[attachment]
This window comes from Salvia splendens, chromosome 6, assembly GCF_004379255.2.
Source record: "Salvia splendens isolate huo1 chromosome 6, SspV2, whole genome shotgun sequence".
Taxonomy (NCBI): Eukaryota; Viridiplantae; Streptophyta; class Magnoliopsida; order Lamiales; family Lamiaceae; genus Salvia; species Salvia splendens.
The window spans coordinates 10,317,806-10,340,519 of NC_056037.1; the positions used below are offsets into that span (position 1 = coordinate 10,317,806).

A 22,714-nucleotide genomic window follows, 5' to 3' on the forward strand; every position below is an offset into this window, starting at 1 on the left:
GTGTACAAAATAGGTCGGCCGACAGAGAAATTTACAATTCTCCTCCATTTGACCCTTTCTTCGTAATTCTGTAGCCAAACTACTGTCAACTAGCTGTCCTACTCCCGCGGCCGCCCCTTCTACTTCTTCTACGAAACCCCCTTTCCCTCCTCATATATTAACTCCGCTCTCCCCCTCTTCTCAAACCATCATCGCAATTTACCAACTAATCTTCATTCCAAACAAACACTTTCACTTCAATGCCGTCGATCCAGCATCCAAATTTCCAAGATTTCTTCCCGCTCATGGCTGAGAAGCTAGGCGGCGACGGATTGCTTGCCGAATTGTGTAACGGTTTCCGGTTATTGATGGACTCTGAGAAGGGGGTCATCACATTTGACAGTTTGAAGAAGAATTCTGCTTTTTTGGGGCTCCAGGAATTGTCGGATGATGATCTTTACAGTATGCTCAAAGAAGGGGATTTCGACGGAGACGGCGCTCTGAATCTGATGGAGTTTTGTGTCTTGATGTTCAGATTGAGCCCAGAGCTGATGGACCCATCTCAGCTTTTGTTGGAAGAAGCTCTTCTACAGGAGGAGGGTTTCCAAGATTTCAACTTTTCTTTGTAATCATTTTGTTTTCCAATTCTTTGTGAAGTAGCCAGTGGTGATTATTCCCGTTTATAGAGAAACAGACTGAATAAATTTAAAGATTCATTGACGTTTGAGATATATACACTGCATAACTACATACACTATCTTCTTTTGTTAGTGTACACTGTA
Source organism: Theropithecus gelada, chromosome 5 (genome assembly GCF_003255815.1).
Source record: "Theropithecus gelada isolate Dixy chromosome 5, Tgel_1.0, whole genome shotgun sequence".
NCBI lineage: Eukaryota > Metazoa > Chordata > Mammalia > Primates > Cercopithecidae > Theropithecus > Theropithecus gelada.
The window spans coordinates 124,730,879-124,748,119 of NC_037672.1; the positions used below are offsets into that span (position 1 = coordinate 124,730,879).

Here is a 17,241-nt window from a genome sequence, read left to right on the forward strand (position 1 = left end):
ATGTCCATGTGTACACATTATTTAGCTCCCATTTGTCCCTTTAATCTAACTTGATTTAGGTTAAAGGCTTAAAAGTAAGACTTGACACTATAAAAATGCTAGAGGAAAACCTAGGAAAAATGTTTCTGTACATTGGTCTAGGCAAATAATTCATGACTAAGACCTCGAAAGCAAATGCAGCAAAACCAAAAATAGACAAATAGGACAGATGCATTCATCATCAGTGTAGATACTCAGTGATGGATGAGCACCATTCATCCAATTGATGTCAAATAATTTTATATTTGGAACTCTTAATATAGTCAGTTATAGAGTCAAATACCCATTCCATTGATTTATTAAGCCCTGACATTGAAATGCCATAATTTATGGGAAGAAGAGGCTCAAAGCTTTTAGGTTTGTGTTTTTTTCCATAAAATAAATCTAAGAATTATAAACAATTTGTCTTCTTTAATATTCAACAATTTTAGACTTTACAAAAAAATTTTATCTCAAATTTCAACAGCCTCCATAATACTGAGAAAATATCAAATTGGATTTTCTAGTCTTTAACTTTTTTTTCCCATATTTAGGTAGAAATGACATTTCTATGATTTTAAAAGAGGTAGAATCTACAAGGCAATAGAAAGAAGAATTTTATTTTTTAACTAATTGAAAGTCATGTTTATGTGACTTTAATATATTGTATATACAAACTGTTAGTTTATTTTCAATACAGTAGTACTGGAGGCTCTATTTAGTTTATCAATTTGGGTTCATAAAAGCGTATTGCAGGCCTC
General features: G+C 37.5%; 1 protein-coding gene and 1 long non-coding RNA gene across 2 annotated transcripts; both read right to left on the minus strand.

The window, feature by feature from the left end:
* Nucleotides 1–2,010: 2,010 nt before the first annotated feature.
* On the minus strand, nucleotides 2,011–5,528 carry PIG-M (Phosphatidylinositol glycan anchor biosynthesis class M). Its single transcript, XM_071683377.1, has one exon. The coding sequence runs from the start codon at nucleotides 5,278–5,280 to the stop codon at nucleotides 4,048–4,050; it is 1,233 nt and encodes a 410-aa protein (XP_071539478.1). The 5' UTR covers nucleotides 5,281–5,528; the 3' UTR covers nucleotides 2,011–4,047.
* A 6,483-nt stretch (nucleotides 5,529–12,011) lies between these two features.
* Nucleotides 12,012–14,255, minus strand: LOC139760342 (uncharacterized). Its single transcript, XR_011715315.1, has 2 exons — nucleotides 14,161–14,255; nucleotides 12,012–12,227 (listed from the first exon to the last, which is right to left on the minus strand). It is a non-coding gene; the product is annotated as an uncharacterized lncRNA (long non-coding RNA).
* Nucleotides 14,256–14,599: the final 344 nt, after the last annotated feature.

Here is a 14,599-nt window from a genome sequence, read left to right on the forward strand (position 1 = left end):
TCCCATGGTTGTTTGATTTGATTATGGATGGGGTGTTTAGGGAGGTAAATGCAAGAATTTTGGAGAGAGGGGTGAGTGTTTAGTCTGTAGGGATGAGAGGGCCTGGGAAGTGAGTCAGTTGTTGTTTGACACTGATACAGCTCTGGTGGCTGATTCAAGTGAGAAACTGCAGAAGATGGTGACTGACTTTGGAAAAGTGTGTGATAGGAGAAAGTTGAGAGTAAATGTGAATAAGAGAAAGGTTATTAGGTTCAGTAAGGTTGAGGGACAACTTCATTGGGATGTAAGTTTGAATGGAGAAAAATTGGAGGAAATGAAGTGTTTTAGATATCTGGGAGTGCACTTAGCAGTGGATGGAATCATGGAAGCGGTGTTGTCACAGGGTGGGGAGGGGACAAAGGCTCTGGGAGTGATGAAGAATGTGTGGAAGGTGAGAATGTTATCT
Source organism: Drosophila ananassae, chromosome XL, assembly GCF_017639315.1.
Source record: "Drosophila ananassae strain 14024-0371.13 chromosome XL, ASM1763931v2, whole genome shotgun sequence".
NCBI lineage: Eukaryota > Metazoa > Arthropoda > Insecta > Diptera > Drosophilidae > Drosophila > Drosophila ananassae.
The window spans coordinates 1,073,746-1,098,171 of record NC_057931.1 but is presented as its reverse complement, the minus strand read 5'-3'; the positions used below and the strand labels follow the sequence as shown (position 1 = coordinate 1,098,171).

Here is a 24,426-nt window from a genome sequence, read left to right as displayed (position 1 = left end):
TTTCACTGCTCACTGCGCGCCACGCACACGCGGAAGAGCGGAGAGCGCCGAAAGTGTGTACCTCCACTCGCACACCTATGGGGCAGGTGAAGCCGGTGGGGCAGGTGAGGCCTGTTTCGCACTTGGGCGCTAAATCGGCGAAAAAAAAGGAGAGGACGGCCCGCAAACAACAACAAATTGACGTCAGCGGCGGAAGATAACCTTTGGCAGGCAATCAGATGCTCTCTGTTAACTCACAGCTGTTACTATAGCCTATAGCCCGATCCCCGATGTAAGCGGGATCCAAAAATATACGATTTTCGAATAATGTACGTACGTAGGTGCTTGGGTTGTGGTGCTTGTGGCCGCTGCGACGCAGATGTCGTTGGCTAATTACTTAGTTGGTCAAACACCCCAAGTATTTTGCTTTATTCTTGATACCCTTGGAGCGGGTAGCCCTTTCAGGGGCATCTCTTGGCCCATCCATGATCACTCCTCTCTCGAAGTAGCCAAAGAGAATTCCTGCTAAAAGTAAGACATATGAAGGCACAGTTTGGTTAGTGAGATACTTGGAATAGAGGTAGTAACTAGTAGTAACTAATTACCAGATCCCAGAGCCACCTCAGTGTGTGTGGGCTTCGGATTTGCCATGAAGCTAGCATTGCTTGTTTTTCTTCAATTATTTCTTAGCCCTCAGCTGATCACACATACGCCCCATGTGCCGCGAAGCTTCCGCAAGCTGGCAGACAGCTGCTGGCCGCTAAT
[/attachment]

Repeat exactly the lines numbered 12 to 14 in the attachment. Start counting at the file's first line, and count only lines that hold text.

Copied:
ATGTCCATGTGTACACATTATTTAGCTCCCATTTGTCCCTTTAATCTAACTTGATTTAGGTTAAAGGCTTAAAAGTAAGACTTGACACTATAAAAATGCTAGAGGAAAACCTAGGAAAAATGTTTCTGTACATTGGTCTAGGCAAATAATTCATGACTAAGACCTCGAAAGCAAATGCAGCAAAACCAAAAATAGACAAATAGGACAGATGCATTCATCATCAGTGTAGATACTCAGTGATGGATGAGCACCATTCATCCAATTGATGTCAAATAATTTTATATTTGGAACTCTTAATATAGTCAGTTATAGAGTCAAATACCCATTCCATTGATTTATTAAGCCCTGACATTGAAATGCCATAATTTATGGGAAGAAGAGGCTCAAAGCTTTTAGGTTTGTGTTTTTTTCCATAAAATAAATCTAAGAATTATAAACAATTTGTCTTCTTTAATATTCAACAATTTTAGACTTTACAAAAAAATTTTATCTCAAATTTCAACAGCCTCCATAATACTGAGAAAATATCAAATTGGATTTTCTAGTCTTTAACTTTTTTTTCCCATATTTAGGTAGAAATGACATTTCTATGATTTTAAAAGAGGTAGAATCTACAAGGCAATAGAAAGAAGAATTTTATTTTTTAACTAATTGAAAGTCATGTTTATGTGACTTTAATATATTGTATATACAAACTGTTAGTTTATTTTCAATACAGTAGTACTGGAGGCTCTATTTAGTTTATCAATTTGGGTTCATAAAAGCGTATTGCAGGCCTC
General features: G+C 37.5%; 1 protein-coding gene and 1 long non-coding RNA gene across 2 annotated transcripts; both read right to left on the minus strand.

The window, feature by feature from the left end: